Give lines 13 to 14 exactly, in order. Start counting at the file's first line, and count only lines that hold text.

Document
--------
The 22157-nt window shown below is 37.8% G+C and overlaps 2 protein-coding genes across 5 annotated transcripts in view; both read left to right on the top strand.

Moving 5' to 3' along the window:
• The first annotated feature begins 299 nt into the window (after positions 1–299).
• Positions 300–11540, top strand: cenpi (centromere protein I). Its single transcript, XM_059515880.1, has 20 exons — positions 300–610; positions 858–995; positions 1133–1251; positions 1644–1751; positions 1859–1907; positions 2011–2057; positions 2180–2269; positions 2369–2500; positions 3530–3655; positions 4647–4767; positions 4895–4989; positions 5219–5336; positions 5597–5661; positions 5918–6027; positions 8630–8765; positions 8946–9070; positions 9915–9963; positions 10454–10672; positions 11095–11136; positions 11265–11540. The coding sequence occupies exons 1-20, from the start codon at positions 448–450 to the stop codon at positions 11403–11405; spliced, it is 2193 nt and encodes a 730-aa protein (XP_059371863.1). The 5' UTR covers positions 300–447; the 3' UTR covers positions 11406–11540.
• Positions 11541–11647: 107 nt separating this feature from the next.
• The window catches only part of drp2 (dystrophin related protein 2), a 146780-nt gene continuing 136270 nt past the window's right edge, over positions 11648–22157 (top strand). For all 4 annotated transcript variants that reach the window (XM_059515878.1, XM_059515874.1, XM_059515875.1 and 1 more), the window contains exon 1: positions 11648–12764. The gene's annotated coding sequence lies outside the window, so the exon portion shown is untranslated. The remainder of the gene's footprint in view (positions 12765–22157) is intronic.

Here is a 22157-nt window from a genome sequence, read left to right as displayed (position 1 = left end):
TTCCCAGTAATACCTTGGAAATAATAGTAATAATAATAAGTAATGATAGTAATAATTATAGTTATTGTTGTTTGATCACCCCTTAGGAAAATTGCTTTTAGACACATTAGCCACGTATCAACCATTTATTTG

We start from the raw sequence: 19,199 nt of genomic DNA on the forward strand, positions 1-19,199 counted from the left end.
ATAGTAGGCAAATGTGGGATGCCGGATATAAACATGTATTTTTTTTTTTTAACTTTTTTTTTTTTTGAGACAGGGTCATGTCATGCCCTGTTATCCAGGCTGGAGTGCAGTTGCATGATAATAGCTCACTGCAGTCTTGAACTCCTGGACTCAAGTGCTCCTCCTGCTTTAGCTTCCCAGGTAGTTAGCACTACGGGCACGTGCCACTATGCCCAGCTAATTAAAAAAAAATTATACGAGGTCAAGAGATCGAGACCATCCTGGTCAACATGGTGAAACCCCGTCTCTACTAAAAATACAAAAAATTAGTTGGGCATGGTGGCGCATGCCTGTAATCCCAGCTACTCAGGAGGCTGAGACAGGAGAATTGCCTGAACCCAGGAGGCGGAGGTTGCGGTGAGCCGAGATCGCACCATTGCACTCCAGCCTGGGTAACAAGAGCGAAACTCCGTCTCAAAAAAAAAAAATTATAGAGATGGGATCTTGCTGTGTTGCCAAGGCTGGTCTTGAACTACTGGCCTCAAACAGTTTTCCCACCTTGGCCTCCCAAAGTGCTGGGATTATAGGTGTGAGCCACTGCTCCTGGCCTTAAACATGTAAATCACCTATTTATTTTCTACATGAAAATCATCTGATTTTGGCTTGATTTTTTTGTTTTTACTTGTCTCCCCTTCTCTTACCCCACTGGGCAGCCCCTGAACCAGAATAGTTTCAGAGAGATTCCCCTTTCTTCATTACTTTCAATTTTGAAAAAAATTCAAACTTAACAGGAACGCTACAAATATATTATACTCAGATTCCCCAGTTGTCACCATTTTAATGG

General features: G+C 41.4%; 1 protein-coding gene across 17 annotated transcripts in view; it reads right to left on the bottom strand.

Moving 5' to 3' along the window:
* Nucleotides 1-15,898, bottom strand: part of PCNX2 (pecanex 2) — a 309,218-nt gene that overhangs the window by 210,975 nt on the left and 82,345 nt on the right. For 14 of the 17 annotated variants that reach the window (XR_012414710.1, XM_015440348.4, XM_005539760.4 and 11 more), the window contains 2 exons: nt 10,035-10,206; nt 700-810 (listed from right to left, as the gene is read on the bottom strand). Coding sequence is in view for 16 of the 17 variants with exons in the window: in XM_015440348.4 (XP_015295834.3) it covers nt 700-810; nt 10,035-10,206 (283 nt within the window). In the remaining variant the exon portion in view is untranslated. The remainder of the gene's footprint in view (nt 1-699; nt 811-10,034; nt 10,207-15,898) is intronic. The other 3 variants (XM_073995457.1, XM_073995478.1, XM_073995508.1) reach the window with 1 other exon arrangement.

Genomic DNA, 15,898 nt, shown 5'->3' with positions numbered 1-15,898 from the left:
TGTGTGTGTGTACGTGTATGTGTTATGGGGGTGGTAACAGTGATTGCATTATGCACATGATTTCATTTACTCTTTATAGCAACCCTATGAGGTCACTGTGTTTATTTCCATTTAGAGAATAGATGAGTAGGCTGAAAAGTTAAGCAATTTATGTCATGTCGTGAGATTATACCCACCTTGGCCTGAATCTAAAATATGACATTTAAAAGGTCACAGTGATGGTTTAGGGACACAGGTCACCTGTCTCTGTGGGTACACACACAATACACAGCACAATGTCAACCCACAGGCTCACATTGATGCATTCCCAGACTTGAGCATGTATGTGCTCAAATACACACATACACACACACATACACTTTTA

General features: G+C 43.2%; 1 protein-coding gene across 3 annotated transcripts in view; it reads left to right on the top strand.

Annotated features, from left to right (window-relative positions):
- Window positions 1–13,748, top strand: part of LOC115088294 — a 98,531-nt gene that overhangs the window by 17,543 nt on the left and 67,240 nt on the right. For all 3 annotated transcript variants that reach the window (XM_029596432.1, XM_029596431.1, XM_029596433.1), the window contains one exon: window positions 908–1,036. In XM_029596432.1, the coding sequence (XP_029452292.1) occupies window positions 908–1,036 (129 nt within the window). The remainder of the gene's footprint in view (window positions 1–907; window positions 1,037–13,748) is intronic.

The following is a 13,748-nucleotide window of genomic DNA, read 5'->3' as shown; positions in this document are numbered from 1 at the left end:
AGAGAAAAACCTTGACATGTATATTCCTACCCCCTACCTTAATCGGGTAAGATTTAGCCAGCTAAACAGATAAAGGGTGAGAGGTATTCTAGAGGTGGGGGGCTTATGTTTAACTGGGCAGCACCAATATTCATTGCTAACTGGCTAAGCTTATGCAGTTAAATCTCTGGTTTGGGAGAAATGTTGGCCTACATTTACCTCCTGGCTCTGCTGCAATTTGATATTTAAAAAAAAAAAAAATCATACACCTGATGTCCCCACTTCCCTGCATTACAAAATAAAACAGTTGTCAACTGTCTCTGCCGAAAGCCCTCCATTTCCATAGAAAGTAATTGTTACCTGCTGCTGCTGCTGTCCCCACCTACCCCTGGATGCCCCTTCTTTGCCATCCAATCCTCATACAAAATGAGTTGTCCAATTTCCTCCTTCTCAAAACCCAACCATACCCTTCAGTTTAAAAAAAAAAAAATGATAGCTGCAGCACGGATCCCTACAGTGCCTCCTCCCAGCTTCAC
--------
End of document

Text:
* Nucleotides 1-15,898, bottom strand: part of PCNX2 (pecanex 2) — a 309,218-nt gene that overhangs the window by 210,975 nt on the left and 82,345 nt on the right. For 14 of the 17 annotated variants that reach the window (XR_012414710.1, XM_015440348.4, XM_005539760.4 and 11 more), the window contains 2 exons: nt 10,035-10,206; nt 700-810 (listed from right to left, as the gene is read on the bottom strand). Coding sequence is in view for 16 of the 17 variants with exons in the window: in XM_015440348.4 (XP_015295834.3) it covers nt 700-810; nt 10,035-10,206 (283 nt within the window). In the remaining variant the exon portion in view is untranslated. The remainder of the gene's footprint in view (nt 1-699; nt 811-10,034; nt 10,207-15,898) is intronic. The other 3 variants (XM_073995457.1, XM_073995478.1, XM_073995508.1) reach the window with 1 other exon arrangement.

Genomic DNA, 15,898 nt, shown 5'->3' with positions numbered 1-15,898 from the left: